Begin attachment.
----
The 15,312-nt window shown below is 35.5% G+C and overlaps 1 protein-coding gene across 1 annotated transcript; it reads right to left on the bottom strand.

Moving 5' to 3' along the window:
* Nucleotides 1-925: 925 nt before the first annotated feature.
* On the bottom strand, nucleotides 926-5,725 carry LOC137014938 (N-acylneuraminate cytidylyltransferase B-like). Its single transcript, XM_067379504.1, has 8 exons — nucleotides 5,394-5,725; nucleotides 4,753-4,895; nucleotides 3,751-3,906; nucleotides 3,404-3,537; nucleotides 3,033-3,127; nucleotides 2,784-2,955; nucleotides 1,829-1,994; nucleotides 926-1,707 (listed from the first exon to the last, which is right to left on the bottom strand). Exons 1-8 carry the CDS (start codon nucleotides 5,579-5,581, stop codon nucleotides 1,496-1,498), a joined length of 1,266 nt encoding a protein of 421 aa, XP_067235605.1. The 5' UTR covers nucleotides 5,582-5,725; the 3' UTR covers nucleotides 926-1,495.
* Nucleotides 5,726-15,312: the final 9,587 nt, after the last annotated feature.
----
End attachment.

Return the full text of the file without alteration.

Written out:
The 15,312-nt window shown below is 35.5% G+C and overlaps 1 protein-coding gene across 1 annotated transcript; it reads right to left on the bottom strand.

Moving 5' to 3' along the window:
* Nucleotides 1-925: 925 nt before the first annotated feature.
* On the bottom strand, nucleotides 926-5,725 carry LOC137014938 (N-acylneuraminate cytidylyltransferase B-like). Its single transcript, XM_067379504.1, has 8 exons — nucleotides 5,394-5,725; nucleotides 4,753-4,895; nucleotides 3,751-3,906; nucleotides 3,404-3,537; nucleotides 3,033-3,127; nucleotides 2,784-2,955; nucleotides 1,829-1,994; nucleotides 926-1,707 (listed from the first exon to the last, which is right to left on the bottom strand). Exons 1-8 carry the CDS (start codon nucleotides 5,579-5,581, stop codon nucleotides 1,496-1,498), a joined length of 1,266 nt encoding a protein of 421 aa, XP_067235605.1. The 5' UTR covers nucleotides 5,582-5,725; the 3' UTR covers nucleotides 926-1,495.
* Nucleotides 5,726-15,312: the final 9,587 nt, after the last annotated feature.